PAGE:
LA PAZ, Bolivia — The centuries-old tapestries depicting gods, animals and people in natural dyes of blue, brown, red and indigo have become the stuff of legal argument.
At issue is not their beauty, which is undeniable, but whether they are private property or the spiritual heritage of an Indian town.
Collectors abroad pay handsomely for such weavings made by Indians of the Andes Mountains from the wool of alpacas, llamas and vicunas.
A prolonged legal battle in North American courts pits international dealers in antiquities against the Aymara Indians of Coroma, 180 miles south of La Paz by dirt road, and has involved the Bolivian, U.S. and Canadian governments.
It is a contest between the concept of private property and the communal ownership in which Indian cultures find religious significance, rooted in the lucrative traffic in antiquities and artifacts from Latin America.
Elders in Coroma, where about 10,000 Aymaras live in thick-walled adobe huts on Bolivia's wind-swept high plains, seek the return of weavings they describe as sacred.
In 1988, U.S. customs agents in San Francisco seized 56 textiles of the pre-Columbian and colonial eras from dealer Steven Berger. Police in Halifax, Nova Scotia, confiscated about 6,000 Bolivian artifacts, including an unspecified number of Coroma weavings, from Roger York, a former partner of Berger.
All the goods are being held pending court rulings on whether they were exported from Bolivia illegally.
Town elders say some people in Coroma sold the cloths, which are kept by families for generations, to Bolivian middlemen without community authorization, and the middlemen sold them to the foreign dealers. The villagers involved have been ostracized, and in some cases jailed.
The weavings are used in religious rites, and community leaders say their loss has disrupted spiritual life. Some blame the absence of the weavings for troubles in the town and surrounding countryside.
One of them, Claudio Torres, said: "The textiles are the collective property of the community and we never authorized that they be taken. They are the spirit of the community. Because they were lost, people have died or lost their eyesight. There is drought and many animals have died."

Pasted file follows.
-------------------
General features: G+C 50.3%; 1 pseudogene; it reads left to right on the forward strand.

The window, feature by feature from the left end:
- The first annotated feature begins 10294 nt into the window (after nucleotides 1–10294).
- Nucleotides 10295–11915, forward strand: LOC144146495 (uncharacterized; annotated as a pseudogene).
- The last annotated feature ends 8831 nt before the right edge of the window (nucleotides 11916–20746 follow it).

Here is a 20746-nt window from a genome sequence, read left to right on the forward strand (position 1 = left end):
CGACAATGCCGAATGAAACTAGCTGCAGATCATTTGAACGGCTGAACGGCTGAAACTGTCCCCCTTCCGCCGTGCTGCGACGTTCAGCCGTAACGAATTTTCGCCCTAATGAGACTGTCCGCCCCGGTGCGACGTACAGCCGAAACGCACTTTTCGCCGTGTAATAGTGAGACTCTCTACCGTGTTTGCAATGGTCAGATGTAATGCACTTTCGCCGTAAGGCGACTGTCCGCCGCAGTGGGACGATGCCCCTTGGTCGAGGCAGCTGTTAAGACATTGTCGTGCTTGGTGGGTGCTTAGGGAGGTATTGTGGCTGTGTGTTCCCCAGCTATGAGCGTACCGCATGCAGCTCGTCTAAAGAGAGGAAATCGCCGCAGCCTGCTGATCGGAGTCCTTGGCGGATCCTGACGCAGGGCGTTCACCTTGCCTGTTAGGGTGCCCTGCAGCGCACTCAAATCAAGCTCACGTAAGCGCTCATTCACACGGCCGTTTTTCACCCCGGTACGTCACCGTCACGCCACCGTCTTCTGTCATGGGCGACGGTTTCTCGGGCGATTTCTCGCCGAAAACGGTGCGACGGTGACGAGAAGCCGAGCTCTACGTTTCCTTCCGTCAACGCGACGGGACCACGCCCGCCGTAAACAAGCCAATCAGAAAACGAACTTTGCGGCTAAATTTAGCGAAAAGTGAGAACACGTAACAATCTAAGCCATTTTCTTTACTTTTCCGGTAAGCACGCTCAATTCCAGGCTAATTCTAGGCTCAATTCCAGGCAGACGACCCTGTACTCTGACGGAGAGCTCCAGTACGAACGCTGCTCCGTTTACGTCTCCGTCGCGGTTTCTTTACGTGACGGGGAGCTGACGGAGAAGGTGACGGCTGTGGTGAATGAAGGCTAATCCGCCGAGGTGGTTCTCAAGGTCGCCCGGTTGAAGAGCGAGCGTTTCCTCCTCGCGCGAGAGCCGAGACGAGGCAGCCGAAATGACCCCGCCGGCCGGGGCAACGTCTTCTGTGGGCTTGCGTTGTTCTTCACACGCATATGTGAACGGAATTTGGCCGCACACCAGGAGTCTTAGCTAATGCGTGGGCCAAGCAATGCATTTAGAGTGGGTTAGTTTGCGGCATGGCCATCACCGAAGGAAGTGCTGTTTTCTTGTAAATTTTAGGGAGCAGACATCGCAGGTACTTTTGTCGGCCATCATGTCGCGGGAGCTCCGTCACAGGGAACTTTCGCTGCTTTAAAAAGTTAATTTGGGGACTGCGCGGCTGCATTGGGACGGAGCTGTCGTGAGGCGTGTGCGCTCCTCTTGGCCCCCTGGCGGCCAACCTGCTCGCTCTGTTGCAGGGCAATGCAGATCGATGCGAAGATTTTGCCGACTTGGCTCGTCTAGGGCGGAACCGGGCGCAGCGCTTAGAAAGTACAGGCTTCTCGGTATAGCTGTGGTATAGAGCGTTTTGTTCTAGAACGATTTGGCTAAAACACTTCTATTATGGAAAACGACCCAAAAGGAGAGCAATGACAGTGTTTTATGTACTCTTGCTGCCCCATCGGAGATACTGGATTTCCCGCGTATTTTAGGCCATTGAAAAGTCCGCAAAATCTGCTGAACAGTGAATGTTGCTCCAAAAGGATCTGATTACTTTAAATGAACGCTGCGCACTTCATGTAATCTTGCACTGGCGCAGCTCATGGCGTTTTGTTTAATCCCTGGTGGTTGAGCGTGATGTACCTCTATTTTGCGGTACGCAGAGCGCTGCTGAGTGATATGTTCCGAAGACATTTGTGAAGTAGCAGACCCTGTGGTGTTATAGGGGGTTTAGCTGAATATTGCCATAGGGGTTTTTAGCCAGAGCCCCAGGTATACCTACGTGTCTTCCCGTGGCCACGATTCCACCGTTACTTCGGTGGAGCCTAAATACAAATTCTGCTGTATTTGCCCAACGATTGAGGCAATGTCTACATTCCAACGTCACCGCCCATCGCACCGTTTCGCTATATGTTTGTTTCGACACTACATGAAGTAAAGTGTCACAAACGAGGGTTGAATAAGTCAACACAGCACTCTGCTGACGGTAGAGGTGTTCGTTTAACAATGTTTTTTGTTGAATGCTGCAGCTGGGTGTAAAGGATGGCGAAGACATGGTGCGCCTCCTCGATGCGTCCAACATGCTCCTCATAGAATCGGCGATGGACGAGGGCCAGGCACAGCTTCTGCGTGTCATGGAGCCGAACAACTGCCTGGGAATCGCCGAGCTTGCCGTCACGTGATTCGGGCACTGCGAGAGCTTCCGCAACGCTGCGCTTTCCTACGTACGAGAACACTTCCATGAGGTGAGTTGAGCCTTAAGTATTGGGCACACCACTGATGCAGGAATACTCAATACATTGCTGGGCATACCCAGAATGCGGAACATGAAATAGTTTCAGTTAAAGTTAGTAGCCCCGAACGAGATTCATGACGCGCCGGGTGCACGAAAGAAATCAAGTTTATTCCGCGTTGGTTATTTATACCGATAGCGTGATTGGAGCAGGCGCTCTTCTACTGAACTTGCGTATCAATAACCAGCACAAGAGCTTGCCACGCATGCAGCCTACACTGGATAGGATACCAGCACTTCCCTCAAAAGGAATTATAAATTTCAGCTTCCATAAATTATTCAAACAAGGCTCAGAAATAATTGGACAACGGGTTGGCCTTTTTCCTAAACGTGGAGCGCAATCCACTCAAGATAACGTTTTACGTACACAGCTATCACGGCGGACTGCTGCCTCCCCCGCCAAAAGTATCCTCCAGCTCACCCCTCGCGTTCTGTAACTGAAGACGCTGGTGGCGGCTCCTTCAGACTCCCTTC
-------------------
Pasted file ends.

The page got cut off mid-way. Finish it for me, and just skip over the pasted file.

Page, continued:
Torres, who has nine children, makes his living raising llamas and sheep and growing potatoes and grain. He was interviewed in La Paz, where he met with Maria Bedoya, director of the Bolivian Culture Institute, who is helping with the town's case.
Bedoya said she is confident the cloths will be returned. "These weavings are being held captive because somebody took advantage of the good faith of Bolivians," she said.
Speaking by telephone from San Francisco, Berger denied he had violated any laws in buying and shipping the weavings.
"None of the pieces were stolen and all pieces were purchased in good faith," he said. "The Indians want to sell their textiles. I purchased textiles that were for sale."
Cristina Bubba, a Bolivian psychologist who supports the town's efforts, said "the history of the community is depicted in the weavings," and they are used as oracles to communicate with ancestors. "The ancestors orient or direct the community in resolving political, social and individual problems."
If the directions are followed, "the community is blessed, the cattle multiply and there is a good harvest," said Bubba, who has spent four years studying Aymara culture and religion in Coroma. "If the rites are not carried out, negative forces take hold."
About 1.5 million Aymara Indians live in Bolivia and Peru. Their culture, older than the Incas, always has put a value on tribal weavings at least equal to that of gold.
Berger's laywer, Ted Cassman of San Francisco, acknowledged by telephone that the case involved "competing interests."
"If an individual has a textile in his family and he decides to sell it, and some people in the community believe it is not his to sell, the question is, who is to say to whom it belongs?" he asked.
Cassman said it is common in Bolivia for individuals to own, and even collect, old weavings such as those from Coroma, and to consider them private property.
The Center for Constitutional Rights, based in New York City, is among the agencies working with the Indians. Its legal director, Michael Ratner, said the effort is "part of a larger movement to try to get back the patrimony of Indian tribes in the Western Hemisphere."